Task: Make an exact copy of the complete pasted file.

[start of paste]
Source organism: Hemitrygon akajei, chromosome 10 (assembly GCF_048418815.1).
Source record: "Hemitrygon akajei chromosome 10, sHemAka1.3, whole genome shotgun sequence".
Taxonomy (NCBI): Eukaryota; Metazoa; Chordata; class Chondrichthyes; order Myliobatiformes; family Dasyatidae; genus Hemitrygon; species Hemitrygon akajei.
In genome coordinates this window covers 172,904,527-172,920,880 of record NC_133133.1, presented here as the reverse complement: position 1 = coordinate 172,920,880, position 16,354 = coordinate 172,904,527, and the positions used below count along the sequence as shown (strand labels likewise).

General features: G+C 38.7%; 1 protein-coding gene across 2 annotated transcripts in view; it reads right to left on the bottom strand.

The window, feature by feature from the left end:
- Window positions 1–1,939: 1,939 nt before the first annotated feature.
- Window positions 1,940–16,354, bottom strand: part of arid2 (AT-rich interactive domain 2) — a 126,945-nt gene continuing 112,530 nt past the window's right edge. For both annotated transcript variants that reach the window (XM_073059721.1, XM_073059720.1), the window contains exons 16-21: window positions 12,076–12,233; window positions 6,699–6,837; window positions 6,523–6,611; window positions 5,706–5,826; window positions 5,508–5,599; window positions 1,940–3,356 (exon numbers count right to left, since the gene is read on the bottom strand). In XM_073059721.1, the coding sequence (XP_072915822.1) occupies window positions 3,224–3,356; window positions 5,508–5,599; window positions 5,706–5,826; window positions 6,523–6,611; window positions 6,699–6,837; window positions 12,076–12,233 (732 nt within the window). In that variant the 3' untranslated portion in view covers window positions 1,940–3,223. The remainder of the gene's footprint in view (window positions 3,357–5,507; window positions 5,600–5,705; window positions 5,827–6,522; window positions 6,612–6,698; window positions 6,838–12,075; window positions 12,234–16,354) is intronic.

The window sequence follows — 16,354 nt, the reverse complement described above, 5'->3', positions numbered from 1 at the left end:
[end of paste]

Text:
Source organism: Hemitrygon akajei, chromosome 10 (assembly GCF_048418815.1).
Source record: "Hemitrygon akajei chromosome 10, sHemAka1.3, whole genome shotgun sequence".
Taxonomy (NCBI): Eukaryota; Metazoa; Chordata; class Chondrichthyes; order Myliobatiformes; family Dasyatidae; genus Hemitrygon; species Hemitrygon akajei.
In genome coordinates this window covers 172,904,527-172,920,880 of record NC_133133.1, presented here as the reverse complement: position 1 = coordinate 172,920,880, position 16,354 = coordinate 172,904,527, and the positions used below count along the sequence as shown (strand labels likewise).

General features: G+C 38.7%; 1 protein-coding gene across 2 annotated transcripts in view; it reads right to left on the bottom strand.

The window, feature by feature from the left end:
- Window positions 1–1,939: 1,939 nt before the first annotated feature.
- Window positions 1,940–16,354, bottom strand: part of arid2 (AT-rich interactive domain 2) — a 126,945-nt gene continuing 112,530 nt past the window's right edge. For both annotated transcript variants that reach the window (XM_073059721.1, XM_073059720.1), the window contains exons 16-21: window positions 12,076–12,233; window positions 6,699–6,837; window positions 6,523–6,611; window positions 5,706–5,826; window positions 5,508–5,599; window positions 1,940–3,356 (exon numbers count right to left, since the gene is read on the bottom strand). In XM_073059721.1, the coding sequence (XP_072915822.1) occupies window positions 3,224–3,356; window positions 5,508–5,599; window positions 5,706–5,826; window positions 6,523–6,611; window positions 6,699–6,837; window positions 12,076–12,233 (732 nt within the window). In that variant the 3' untranslated portion in view covers window positions 1,940–3,223. The remainder of the gene's footprint in view (window positions 3,357–5,507; window positions 5,600–5,705; window positions 5,827–6,522; window positions 6,612–6,698; window positions 6,838–12,075; window positions 12,234–16,354) is intronic.

The window sequence follows — 16,354 nt, the reverse complement described above, 5'->3', positions numbered from 1 at the left end: